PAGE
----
American College of surgeons committee on trauma verification level affects trauma center management of pelvic ring injuries and patient mortality

Bryant W. Oliphant, Christopher J Tignanelli, Lena M. Napolitano, James A. Goulet, Mark R. Hemmila

Research output: Contribution to journalArticle

2 Citations (Scopus)

Abstract

BACKGROUND Pelvic ring fractures represent a complex injury that requires specific resources and clinical expertise for optimal trauma patient management. We examined the impact of treatment variability for this type of injury at Level I and II trauma centers on patient outcomes. METHODS Trauma quality collaborative data (2011-2017) were analyzed. This includes data from 29 American College of Surgeons Committee on Trauma verified Level I and Level II trauma centers. Inclusion criteria were adult patients (≥16 years), Injury Severity Score of 5 or higher, blunt injury, and evidence of a partially stable or unstable pelvic ring fracture injury coding as classified using Abbreviated Injury Scale version 2005, with 2008 updates. Patients directly admitted, transferred out for definitive care, with penetrating trauma, or with no signs of life were excluded. Propensity score matching was used to create 1:1 matched cohorts of patients treated at Levels I or II trauma centers. Trauma center verification level was the exposure variable used to compare management strategies, resource utilization, and in-hospital mortality in univariate analysis. RESULTS We selected 1,220 well-matched patients, from 1,768 total patients, using propensity score methods (610 Level I and 610 Level II cohort). There were no significant baseline characteristic differences noted between the groups. Patients with pelvic ring fractures treated at Level I trauma centers had significantly decreased mortality (7.7% vs. 11.6%, p = 0.02). Patients treated at Level II trauma centers were less likely to receive interventional angiography, undergo complicated definitive orthopedic operative treatment, and to be admitted to an intensive care unit. CONCLUSION Admission with a partially stable or unstable pelvic ring injury to a Level I trauma center is associated with decreased mortality. Level II trauma centers had significantly less utilization of advanced treatment modalities. This variation in clinical practice highlights potential processes to emphasize in the appropriate treatment of these critically ill patients.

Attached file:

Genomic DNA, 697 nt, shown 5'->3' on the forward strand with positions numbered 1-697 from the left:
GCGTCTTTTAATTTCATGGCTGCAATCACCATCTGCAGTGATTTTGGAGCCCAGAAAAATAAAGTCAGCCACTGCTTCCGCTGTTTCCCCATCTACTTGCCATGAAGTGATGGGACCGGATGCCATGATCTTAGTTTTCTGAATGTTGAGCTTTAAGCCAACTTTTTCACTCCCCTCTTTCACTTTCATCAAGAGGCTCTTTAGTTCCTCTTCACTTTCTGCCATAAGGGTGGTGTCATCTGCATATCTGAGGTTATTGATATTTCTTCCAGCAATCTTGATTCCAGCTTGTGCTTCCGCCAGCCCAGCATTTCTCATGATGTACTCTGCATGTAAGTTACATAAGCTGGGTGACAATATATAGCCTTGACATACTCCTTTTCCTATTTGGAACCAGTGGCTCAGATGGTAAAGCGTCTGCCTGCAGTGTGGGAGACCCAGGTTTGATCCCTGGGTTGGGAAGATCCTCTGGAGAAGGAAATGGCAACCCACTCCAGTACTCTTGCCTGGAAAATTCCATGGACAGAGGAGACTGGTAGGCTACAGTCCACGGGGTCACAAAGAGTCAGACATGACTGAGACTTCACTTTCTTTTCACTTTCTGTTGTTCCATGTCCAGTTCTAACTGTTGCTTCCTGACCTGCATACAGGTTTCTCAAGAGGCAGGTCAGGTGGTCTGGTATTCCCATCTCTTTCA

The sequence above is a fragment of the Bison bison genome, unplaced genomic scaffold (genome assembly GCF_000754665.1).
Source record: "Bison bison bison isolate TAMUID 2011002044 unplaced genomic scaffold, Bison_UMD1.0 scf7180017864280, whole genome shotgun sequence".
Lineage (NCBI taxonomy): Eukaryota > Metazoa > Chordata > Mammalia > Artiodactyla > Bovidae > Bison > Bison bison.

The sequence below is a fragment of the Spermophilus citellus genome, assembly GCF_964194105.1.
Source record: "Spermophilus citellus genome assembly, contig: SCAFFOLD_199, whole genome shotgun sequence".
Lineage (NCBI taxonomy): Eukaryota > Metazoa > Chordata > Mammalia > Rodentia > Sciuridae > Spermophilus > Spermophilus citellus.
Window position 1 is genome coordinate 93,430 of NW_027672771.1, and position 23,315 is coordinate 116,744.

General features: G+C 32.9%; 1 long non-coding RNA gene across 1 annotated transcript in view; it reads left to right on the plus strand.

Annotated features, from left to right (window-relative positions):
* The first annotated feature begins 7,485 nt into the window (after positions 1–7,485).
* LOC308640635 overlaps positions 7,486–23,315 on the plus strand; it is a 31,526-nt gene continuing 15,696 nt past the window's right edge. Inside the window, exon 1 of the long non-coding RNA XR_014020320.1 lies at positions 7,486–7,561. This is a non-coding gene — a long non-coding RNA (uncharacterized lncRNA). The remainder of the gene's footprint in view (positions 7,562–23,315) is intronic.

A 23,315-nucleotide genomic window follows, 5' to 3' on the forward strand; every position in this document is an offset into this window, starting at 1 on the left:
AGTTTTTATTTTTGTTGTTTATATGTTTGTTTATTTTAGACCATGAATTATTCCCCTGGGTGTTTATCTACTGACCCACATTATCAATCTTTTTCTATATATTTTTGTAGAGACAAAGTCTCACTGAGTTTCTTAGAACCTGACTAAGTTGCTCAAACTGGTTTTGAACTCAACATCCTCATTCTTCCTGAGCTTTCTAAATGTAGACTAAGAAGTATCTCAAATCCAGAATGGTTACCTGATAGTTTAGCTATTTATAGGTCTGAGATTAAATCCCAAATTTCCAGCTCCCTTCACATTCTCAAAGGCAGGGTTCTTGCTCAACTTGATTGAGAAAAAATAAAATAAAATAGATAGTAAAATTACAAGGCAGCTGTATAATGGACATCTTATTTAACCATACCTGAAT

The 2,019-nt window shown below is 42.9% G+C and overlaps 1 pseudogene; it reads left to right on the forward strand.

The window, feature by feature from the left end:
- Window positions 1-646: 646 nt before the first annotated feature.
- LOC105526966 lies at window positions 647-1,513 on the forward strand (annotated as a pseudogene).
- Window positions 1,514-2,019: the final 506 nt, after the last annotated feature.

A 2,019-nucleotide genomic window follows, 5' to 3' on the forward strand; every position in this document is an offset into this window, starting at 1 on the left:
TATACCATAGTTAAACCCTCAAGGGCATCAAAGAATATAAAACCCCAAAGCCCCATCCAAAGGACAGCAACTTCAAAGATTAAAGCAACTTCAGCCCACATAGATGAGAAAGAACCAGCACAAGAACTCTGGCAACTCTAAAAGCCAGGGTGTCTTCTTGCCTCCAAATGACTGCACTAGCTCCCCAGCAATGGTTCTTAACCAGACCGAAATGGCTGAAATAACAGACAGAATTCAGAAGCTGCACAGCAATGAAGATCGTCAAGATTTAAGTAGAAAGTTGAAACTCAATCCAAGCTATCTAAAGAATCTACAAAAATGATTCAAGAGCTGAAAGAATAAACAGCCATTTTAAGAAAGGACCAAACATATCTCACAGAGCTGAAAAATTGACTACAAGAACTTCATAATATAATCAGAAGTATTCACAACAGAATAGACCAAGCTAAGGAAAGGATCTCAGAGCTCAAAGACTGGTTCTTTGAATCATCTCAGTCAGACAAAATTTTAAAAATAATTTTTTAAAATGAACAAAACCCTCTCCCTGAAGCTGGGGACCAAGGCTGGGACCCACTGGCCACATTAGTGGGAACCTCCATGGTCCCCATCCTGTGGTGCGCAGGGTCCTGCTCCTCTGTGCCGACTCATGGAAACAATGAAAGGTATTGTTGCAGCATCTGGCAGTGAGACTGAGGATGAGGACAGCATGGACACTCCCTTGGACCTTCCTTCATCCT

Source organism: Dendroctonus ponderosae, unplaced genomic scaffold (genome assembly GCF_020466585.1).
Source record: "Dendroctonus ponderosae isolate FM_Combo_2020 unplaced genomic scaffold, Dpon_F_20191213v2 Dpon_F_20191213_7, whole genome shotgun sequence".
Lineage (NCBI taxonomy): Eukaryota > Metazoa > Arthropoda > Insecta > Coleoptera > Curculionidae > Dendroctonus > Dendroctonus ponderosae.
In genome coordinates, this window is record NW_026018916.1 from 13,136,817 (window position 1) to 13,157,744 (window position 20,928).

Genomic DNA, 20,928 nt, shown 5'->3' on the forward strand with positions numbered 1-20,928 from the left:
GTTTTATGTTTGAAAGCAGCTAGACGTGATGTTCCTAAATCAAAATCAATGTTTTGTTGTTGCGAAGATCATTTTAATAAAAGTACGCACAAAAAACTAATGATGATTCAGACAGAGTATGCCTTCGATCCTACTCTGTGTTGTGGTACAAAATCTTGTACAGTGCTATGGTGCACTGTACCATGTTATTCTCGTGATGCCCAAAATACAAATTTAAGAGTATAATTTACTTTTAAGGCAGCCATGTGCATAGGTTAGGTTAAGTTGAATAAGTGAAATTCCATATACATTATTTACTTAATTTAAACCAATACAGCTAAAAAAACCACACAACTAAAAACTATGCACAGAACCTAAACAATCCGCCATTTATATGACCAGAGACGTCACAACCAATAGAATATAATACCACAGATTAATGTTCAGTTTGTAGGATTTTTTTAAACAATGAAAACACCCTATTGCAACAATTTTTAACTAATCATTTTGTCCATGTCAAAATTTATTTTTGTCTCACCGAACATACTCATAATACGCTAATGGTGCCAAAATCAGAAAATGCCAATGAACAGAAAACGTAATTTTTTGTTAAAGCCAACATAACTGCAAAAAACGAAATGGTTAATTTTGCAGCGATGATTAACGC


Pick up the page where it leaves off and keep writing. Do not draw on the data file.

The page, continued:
Original languageEnglish (US)
Pages (from-to)1-10
Number of pages10
JournalJournal of Trauma and Acute Care Surgery
Volume86
Issue number1
DOIs
StatePublished - Jan 1 2019

Fingerprint

Trauma Centers
Mortality
Wounds and Injuries
Propensity Score
Abbreviated Injury Scale
Surgeons
Nonpenetrating Wounds
Injury Severity Score
Therapeutics
Hospital Mortality
Critical Illness
Orthopedics
Intensive Care Units
Angiography

Keywords

  • Trauma outcomes
  • collaborative quality improvement
  • complications
  • quality improvement
  • trauma registry

PubMed: MeSH publication types

  • Journal Article

Cite this

American College of surgeons committee on trauma verification level affects trauma center management of pelvic ring injuries and patient mortality. / Oliphant, Bryant W.; Tignanelli, Christopher J; Napolitano, Lena M.; Goulet, James A.; Hemmila, Mark R.

In: Journal of Trauma and Acute Care Surgery, Vol. 86, No. 1, 01.01.2019, p. 1-10.

Research output: Contribution to journalArticle